NetWellness is a global, community service providing quality, unbiased health information from our partner university faculty. NetWellness is commercial-free and does not accept advertising.
Saturday, February 6, 2016
Spine and Back Health
Tingling in Entire Left Leg From Waist Down
About a week and a half ago, I woke up with back pain, thinking I must of slept wrong and that it would go away. It didn’t go away and only got worse. I took Aleve to try to help manage the pain, but it didn’t do much if anything at all. About a week later I woke up and my left leg was tingling. All the way down the left leg, front, back and side. The foot, toes and bottom of foot also tingles. It felt like it had fallen asleep and half way woken up. Now the tingling has been going on for 5 days, constantly. From my waist down. The back of my hip and buttock and left front abdomen are also tingling. The back pain is still there. I have Kaiser and the advise nurse suggested that I go to the emergency room. I had blood work done and they gave me a shot of pain medication. Which only slightly diminished the pain. The blood work was all normal, my BP was slightly elevated 154/86. I am 51 years old. The doctor couldn’t find anything wrong and almost treated me like he didn’t believe me. They sent me home and instructed me to contact my Primary doctor. What do you think could be causing this?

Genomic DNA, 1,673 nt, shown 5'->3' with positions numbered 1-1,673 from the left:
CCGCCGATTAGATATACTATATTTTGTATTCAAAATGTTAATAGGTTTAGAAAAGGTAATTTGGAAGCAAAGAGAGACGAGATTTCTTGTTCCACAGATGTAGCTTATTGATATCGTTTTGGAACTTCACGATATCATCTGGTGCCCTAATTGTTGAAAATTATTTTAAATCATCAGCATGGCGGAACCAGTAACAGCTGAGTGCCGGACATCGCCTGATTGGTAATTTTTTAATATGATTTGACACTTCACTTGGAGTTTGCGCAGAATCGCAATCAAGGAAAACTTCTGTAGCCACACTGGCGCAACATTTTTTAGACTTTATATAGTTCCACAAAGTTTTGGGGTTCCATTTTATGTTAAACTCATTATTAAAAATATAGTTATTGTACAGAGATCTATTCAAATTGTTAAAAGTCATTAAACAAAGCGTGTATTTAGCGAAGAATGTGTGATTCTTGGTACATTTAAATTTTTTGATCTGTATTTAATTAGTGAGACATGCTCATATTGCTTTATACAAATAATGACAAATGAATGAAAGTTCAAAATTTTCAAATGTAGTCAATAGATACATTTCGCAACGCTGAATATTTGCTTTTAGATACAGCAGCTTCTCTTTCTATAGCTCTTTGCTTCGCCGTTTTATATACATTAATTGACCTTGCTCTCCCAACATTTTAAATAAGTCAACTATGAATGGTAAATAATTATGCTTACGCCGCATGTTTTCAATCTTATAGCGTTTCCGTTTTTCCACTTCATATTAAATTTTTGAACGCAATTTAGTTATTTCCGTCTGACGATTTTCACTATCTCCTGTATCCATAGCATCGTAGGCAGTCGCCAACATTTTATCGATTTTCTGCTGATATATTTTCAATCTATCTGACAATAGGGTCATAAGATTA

Thank you for visiting NetWellness. On this site, NetWellness we try to answer general questions about health. Only a health professional performing a thorough clinical exam is able to evaluate your symptoms.
In my opinion, it is every patient’s right to have your doctor at least tell you: 1. What they think is wrong with you. 2. If they don’t know what’s wrong with you, what they plan to do (or who they plan to refer you to) in order to find out.
You absolutely should contact your primary care doctor, as they instructed you. S/he should at least follow the above rule – either tell you what they think is wrong, or tell you what they’re going to do about it if they don’t know. Referral to a specialist might be in order, but that’s your doctor’s decision. Good luck.
David J Hart, MD
Associate Professor of Neurosurgery
School of Medicine
Case Western Reserve University